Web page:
There are plenty of gyms and yoga studios in the Redlands area that offer great lessons and great teachers, but here are four reasons why the ones at University of Redlands are one of a kind. As you act on some of those New Year’s resolutions, these classes are not to be missed. Here’s why:
1. They’re free
Let’s not bury the lede here. These lessons are free and open to everyone. No fees, no memberships, no signing up. You just park somewhere near Larsen Hall (the first building to the right as you drive onto campus from the West entrance on E. Colton Ave.), walk into the Meditation Room, grab a cushion or mat and a blanket from the rack and find a spot on the floor. Walk in, do your practice, smile at the instructor, and walk out.
2. Lots of classes
Of course, most classes at the University of Redlands are for enrolled students, but all of the yoga and meditation classes in Larsen Hall are free and open to the public. Keep an eye on the Meditation Room Free Community Classes web page for an updated schedule. In the spring of 2018, the lineup looks like this:
Yoga on Mondays, 8:30–9:30 a.m.This relaxed style of practice, led by Ian Wittenmyer, fosters a sense of connection with the present moment by placing emphasis on linking breath and movement. This class is for all levels.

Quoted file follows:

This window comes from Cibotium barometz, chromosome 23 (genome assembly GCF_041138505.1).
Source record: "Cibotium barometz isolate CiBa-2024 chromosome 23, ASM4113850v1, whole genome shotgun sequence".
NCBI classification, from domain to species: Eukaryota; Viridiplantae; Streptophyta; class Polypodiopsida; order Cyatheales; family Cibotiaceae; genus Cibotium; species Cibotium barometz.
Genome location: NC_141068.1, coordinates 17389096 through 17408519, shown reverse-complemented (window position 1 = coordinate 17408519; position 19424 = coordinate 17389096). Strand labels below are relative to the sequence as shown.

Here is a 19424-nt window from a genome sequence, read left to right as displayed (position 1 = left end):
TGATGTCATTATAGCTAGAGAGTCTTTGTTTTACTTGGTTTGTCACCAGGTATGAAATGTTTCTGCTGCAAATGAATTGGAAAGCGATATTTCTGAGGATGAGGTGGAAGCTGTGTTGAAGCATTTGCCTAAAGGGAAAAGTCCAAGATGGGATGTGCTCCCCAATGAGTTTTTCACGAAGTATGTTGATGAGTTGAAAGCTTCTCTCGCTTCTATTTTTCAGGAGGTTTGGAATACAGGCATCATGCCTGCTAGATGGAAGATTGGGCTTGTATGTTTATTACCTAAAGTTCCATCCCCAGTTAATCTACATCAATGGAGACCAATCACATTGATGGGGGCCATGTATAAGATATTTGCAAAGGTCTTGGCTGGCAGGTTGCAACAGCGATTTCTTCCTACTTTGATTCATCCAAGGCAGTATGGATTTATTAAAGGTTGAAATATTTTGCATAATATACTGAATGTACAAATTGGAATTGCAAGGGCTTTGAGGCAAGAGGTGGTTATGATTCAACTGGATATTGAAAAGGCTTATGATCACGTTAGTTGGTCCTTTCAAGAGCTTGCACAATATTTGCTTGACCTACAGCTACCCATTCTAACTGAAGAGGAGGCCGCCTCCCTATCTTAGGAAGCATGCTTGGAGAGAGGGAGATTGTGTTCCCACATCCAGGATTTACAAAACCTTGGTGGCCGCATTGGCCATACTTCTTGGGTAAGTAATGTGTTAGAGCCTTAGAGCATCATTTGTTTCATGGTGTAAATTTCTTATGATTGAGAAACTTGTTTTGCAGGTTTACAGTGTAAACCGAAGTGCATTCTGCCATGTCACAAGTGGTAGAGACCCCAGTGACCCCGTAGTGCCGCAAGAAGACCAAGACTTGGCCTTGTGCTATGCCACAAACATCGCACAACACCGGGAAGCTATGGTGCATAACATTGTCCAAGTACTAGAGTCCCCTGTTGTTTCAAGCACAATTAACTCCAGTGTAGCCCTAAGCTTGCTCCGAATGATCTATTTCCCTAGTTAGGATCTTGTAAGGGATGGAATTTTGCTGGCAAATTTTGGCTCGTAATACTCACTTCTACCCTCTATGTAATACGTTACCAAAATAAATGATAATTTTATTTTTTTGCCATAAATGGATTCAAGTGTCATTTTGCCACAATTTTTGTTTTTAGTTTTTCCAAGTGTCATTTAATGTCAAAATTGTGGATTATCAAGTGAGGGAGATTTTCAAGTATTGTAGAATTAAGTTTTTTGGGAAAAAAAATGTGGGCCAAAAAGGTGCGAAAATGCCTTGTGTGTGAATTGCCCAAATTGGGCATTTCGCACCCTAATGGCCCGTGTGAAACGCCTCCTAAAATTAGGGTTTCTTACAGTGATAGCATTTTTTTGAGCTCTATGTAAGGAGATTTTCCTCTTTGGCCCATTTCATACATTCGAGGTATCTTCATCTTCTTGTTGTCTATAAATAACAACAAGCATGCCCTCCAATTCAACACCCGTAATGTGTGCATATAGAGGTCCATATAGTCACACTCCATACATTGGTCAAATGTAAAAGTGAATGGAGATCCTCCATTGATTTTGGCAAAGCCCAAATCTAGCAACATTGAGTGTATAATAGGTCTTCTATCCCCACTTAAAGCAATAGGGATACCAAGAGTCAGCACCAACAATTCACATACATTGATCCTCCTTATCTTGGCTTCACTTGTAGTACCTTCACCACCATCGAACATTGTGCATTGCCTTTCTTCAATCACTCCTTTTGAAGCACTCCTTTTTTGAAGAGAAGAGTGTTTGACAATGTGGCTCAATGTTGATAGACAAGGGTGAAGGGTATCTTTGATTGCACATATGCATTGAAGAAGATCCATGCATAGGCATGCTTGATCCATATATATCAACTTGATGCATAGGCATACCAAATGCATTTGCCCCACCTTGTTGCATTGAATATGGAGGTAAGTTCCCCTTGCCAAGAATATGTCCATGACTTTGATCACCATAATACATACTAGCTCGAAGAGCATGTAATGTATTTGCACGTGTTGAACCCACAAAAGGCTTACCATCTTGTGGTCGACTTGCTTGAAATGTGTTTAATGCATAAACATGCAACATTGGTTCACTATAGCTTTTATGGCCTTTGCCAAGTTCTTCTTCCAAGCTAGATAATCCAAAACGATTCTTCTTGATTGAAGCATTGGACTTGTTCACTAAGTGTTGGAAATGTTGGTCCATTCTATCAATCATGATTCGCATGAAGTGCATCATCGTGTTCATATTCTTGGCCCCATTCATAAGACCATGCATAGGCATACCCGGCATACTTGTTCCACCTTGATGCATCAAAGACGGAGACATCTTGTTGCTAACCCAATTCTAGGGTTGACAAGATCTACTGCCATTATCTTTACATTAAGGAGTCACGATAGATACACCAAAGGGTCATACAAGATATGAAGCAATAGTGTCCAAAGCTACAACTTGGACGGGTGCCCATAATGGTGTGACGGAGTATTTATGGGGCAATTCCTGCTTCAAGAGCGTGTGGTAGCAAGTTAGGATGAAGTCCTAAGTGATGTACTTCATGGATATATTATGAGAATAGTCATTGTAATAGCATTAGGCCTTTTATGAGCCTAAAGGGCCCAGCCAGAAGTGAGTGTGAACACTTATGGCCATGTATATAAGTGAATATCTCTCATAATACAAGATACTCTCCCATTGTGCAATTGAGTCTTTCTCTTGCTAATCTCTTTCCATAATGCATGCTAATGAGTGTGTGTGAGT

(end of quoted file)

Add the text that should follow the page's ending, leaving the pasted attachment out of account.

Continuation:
Gentle Yoga on Tuesdays, 5:15–6:45 p.m.This class, led by Mina Jain, is easy, effective, and enjoyable. No experience is required.
Meditation on Wednesdays, 5:15–6:15 p.m.Professors from the University, (Fran Grace, Pat Geary, Lorenzo Garbo) offer a sampling of the meditative arts from Zen meditation to Deep Relaxation (see below).
Kriya Hatha Yoga on Sundays, 5:00–6:00 p.m.This class, led by Armound Mahmoudi, aims to introduce students to 18 particularly effective postures that have the ability to induce a deep physical and mental relaxation. The postures are taught in stages and the class is meant for mixed-level students who have the chance to do the postures to their best abilities.
3. Big variety
With all these options, there’s a lot of variety. For those seeking the most diverse offerings, the Wednesday class features three instructors, each specializing in a different type of class. During the spring semester, the class lineup includes: Introduction to Meditation (Jan. 10); Restorative Yoga (January 17, 24; March 7, 14; April 11); Mindfulness and Zen Meditation (Jan. 31, Feb. 7; March 28); Loving Kindness Meditation (Feb. 14); Centering Prayer (Christian) (March 21); Breath Awareness in Sufism (April 4); and Deep Relaxation (April 18).
Also, on February 21, the Meditation Room Program will hold its 10th Anniversary Celebration as the first such program at any college or university in the country!
4. The University is gorgeous
OK, we’re biased because we work at the University. But we think your environment can influence your mood. Surrounded by the century-old neo-classical buildings with their pillars and domes, the huge trees shading your walk to the building, and multicolored landscaped gardens, the scenery might help you get in a contemplative mood.
To make it easy to find these classes, here’s a map of exactly where Larsen Hall is and where you can park. The Meditation Room is Larsen Hall’s room 210. If you have any questions, email firstname.lastname@example.org. We hope to see you in a class soon!